Business Standard Story on Netcore

Peerzada Abrar from Business Standard interview me about Netcore. Here is his story. I have reproduced it below since its behind a paywall.

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Creator India’s first web portals in 1990s aims to take his tech co public

Netcore Cloud today serves over 5,000 clients in 18 countries, delivering 12 bn emails and tracking 100 bn events a month for world’s top marketers. It is now planning an IPO in 15-18 months

Tech entrepreneur Rajesh Jain is a pioneer in Asia’s dotcom revolution, having created India’s first Internet portals in the late 1990s. He then started what is today India’s largest marketing technology company, Netcore Cloud. It offers AI-powered marketing automation and analytics solutions.

Making successful strides for over 20 years, Netcore Cloud today serves over 5,000 clients spread across 18 countries. These include India, the US, Germany, Nigeria, Singapore, Malaysia and UAE. It is delivering over 12 billion emails, and tracking more than 100 billion marketing events every month for the world’s top marketers. The bootstrapped company is now planning an initial public offering (IPO) in the next 15-18 months.

“We want to become India’s first B2B SaaS (company) going for an IPO by 2022,” says Jain.

Some of the leading brands that use Netcore Cloud’s services to power their customer acquisition, engagement, and retention goals include MaxLife Insurance, ICICI Bank, Standard Chartered and Flipkart. The other such brands include Myntra, Miss Amara, Airtel, Disney Hotstar, Canon, Puma, Tobi, Easemytrip, PizzaHut, and McDonalds.

“One of our goals is to double our annual recurring revenue (ARR) in the next two years to $150 million,” says Jain. “We’ve done very well in India, Southeast Asia, the Middle East and Africa. Now our plan is to grow very rapidly in the US and Europe. We are looking at both organic growth, and acquisitions.”

Jain sees that the coronavirus pandemic has accelerated digitisation and customers need platforms such as Netcore more than before which can help them build relationships with their existing customers. “The trends that we are beginning to see on the digital side is that it has been accelerated by at least 3-4 years in the last 15 months,” he says.

Jain is also seeing the startup ecosystem in India becoming broader and deeper. There are massive opportunities in the area of software-as-a-service. The Indian SaaS (software-as-a-Service) community is maturing and has the potential to become a $1 trillion opportunity over the next 10 years, according to a report by SaaSBoomi, a community of SaaS founders and builders, alongside McKinsey & Co and Nasscom. It highlights that there are nearly 1,000 funded SaaS companies in India, of which 10 have unicorn status and are generating about $2-3 billion in revenues while employing 40,000 people. Entrepreneurs are also looking to solve local problems in areas such as healthcare, education and logistics.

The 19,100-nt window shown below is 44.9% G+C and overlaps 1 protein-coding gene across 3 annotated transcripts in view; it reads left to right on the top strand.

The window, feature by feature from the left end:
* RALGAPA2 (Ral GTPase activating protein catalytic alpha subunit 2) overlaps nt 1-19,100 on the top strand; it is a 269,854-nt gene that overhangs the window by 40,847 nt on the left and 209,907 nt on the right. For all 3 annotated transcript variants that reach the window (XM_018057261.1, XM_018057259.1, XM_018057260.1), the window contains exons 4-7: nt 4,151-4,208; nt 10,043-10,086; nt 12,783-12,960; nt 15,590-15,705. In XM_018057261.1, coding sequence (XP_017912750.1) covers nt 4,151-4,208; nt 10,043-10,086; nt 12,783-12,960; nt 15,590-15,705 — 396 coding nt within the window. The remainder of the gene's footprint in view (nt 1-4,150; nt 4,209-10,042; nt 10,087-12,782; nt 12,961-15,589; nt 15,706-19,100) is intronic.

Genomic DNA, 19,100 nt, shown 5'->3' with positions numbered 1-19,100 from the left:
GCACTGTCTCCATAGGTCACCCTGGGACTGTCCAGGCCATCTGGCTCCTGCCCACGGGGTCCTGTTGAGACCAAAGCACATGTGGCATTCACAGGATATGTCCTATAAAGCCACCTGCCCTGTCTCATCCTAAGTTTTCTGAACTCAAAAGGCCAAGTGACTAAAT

“Indian’s don’t have to go to Silicon Valley to create deep tech,” says Jain who earned his B. Tech (Electrical Engineering) from the Indian Institute of Technology, Bombay in 1988, followed by M.S. from Columbia University, New York in 1989. He worked at NYNEX, USA, for two years before returning to India to begin his entrepreneurial ventures in 1992.

One of Jain’s early ventures, IndiaWorld Communications, was launched in 1995. The fledgling 20-person company was acquired by Satyam Infoway (later, Sifty) in November 1999 for $115 million in one of Asia’s largest internet deals. IndiaWorld was the largest collection of India-centric websites, comprising Samachar (news), Khel (cricket), Khoj (search) and Bawarchi (food).

“For IndiaWorld, everybody said that I made $100 million, but they don’t realise that during the 5 years of running that business, we had many near to death experiences,” says Jain. “Our goal was, how do you offer good services to customers, so that they keep coming back.”

He calls his ventures IndiaWorld (1995-2000) and Netcore (1998-now) as proficorns.A proficorn is a company that is private, profitable, promoter-bootstrapped and highly valuable ($100 million or more in valuation). Other such examples include broking firm Zerodha and tech firms, Zoho and Wingify.

A lot has changed since then. Jain is of the view that it is a great time to be an entrepreneur in India and he would dream of such a situation in early 2000’s.

“I would look at China and the growth there,” says Jain. “I always wondered when that would happen in India.”

He says now there is substantial risk capital available from multiple sources ranging from few lakh rupees to millions of dollars. “It really creates a virtuous cycle because entrepreneurs are then willing to take the risk,” says Jain.

One such example is the blockbuster listing of online food delivery company Zomato which is expected to set the stage for many technology firms and startups to follow suit. He said there would have been many instances when Zomato came very close to failure. But, either there were pivots or they did not give up and they figured out new business models.

“Now what’s happening is that exits have started to happen,” says Jain. There’s liquidity for entrepreneurs and investors. That is coming in the form of acquisitions and secondary transactions.

Also new ecosystems including supply chains are getting built in areas such as agritech, healthtech and edtech. The way the country leapfrogged in mobile and digital payments, Jain is expecting the same to happen in numerous areas including SaaS, where India can now serve the world. Earlier the country provided IT services. Now it is providing products that work for the global markets.